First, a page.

Project manager and consultancy Turner & Townsend, which worked on the Edinburgh Tram, has been contracted to work on the 350 kilometres (217 miles) high speed rail line linking Singapore to Kuala Lumpur.
It will operate as a sub-consultant to KPMG after producing a cost model for the economic assessment of the project.
Turner & Townsend’s appointment follows its success with other global rail projects including London Crossrail, Qatar Rail and the Northwest Rail Link in Australia.
The proposed High Speed Rail link will link Singapore and Kuala Lumpur in one and a half hours.
Experts this week said low-cost airlines plying the same route could feel the brunt of the competition, given the proposed similar fare structure, and suffer the same fate as domestic airlines in countries where high-speed railways have been built.
A flight from Singapore to Kuala Lumpur takes less than an hour. But commuters travelling by high speed rail will spend less time waiting and boarding. The journey takes five hours by road, seven hours by conventional rail services.
Transport analysts said the high-speed rail could give the budget airlines in the region a run for their money. In terms of capacity, the Singapore-Kuala Lumpur flight path is the largest international low cost carrier route in the world with seven airlines operating more than 240 weekly flights in each direction between Singapore Changi Airport and Kuala Lumpur International Airport.
“(LCCs) are already charging fairly inexpensive rates, leaving little room to readjust their fares any further,” Professor Lee Der-Horng, a National University of Singapore (NUS) transport expert told Channel News Asia.
Mr Brendan Sobie, chief analyst at the Centre for Asia Pacific Aviation in Singapore, added: “LCCs will inevitably need to redirect some of their capacity from KL to other routes. While this is more of a long-term issue, the potential challenge is obvious.”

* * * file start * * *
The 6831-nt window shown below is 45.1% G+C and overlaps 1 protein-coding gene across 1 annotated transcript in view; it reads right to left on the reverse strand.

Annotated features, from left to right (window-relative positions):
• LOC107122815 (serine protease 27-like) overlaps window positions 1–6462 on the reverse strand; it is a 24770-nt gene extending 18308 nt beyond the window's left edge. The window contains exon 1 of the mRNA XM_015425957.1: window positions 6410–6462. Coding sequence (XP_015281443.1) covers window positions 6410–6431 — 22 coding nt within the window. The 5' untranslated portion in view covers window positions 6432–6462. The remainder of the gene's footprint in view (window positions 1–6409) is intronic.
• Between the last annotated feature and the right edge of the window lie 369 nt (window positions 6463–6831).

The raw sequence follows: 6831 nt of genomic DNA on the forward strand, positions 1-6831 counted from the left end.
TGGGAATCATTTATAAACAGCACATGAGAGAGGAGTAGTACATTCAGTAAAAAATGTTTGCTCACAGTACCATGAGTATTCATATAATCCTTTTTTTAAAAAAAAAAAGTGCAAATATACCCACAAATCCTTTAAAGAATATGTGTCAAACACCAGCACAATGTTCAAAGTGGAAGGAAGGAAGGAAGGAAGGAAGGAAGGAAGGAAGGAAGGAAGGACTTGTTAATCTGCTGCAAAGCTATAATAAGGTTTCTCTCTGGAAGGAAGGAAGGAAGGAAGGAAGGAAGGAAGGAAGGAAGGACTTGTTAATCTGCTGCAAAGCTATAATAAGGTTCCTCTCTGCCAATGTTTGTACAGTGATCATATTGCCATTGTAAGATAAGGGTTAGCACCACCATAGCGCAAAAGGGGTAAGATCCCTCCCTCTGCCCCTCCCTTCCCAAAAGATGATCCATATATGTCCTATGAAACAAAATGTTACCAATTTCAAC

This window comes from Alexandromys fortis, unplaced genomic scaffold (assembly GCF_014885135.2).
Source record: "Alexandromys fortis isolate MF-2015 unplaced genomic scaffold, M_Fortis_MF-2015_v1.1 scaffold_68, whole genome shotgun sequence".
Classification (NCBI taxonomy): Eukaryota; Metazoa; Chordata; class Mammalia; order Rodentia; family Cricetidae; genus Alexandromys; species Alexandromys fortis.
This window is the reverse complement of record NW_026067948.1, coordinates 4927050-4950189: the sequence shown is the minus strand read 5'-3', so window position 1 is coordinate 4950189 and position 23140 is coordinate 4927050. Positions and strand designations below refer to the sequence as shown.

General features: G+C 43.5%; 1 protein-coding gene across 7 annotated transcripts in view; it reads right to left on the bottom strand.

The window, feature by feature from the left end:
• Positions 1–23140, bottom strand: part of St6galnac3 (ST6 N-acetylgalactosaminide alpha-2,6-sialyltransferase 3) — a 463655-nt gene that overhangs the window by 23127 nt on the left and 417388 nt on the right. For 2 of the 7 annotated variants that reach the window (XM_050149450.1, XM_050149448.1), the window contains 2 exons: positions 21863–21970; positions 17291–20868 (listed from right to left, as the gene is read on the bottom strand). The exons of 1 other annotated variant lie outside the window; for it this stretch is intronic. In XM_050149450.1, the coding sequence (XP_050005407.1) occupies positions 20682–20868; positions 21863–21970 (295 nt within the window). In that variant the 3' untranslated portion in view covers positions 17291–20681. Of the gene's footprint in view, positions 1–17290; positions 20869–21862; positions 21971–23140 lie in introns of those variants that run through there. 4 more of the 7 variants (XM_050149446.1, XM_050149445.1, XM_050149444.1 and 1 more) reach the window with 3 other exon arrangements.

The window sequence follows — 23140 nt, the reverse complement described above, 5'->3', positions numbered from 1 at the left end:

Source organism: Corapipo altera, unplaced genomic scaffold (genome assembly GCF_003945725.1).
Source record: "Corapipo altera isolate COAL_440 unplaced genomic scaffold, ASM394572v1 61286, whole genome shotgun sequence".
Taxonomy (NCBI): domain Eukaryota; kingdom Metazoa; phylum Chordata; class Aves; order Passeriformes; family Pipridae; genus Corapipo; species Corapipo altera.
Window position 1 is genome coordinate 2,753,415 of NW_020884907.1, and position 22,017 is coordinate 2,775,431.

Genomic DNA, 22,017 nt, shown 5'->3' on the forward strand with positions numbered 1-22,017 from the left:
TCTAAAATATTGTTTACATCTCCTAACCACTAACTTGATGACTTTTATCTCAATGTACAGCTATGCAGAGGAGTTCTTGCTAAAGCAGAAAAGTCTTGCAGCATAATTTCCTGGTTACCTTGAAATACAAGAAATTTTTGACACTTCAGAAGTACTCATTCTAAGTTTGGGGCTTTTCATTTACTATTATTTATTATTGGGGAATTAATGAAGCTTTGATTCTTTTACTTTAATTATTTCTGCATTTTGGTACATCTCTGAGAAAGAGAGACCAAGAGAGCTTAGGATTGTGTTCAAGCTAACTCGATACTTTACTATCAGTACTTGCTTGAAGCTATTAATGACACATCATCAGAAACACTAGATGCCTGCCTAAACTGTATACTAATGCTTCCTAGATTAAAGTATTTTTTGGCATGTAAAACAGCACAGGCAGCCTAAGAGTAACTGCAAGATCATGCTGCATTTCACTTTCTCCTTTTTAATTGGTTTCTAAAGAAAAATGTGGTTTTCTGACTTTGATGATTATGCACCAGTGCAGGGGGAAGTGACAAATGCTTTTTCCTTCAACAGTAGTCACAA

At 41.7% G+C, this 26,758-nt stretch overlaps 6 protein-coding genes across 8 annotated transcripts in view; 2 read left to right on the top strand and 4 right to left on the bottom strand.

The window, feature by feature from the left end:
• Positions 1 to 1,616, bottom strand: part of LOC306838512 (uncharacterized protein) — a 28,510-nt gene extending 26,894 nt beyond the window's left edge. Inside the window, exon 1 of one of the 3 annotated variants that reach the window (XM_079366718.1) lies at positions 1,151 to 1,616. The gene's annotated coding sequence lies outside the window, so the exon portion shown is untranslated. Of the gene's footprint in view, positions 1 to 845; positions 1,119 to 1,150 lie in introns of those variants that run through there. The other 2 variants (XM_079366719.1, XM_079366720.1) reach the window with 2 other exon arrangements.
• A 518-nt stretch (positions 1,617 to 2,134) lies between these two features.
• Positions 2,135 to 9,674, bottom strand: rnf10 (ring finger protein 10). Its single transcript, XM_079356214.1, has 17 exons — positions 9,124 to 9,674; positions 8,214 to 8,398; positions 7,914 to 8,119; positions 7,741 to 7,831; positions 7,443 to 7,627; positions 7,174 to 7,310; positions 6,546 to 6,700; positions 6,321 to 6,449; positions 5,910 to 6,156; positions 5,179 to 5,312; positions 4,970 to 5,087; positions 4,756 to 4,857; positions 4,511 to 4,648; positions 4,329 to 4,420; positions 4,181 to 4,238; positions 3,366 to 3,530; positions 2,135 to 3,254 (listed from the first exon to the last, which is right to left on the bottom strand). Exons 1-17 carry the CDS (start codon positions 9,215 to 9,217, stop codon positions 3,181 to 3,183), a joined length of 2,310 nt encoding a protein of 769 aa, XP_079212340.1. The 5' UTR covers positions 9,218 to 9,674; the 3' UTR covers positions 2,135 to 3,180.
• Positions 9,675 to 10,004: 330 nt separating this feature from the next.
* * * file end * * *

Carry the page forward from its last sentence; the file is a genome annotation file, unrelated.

Associate Professor Michael Li of Nanyang Technological University said that in China, the popularity of its high-speed railway, which in 2013 carried nearly twice as many passengers as domestic airlines, has hurt domestic flights there.
LCCs such as AirAsia, Jetstar and Tigerair fly the Singapore-Kuala Lumpur route.
Tigerair said that at the moment, it was hard to quantify the impact of the high-speed rail, “given that it will be ready only in about seven to 10 years”.
AirAsia is the biggest player on the Singapore-KL flight path with a 23% market share. Chief executive Tony Fernandes (left) said the project will enlarge the travel pie, and this would only be good for the industry.
“It’s hard to say what the impact would be at this point, but I’ve always said that the high-speed railway will be a plus for everyone. It will stimulate economic growth in both markets, making the world smaller, which will ultimately benefit the travel industry as a whole,” said Mr Fernandes owner of Queen’s Park Rangers Football Club.
Duncan Stone, regional managing director at Turner & Townsend, said: “This game-changing project is another feather in our cap in the rail sector.
“In developing a robust cost model we mobilised the knowledge and skills of our global team of experts, who between them have worked on some of the most challenging high speed rail projects across the world.
“The High Speed Rail link will provide efficient transport for the people of Singapore and Malaysia, significantly contributing to the economic growth of both countries.”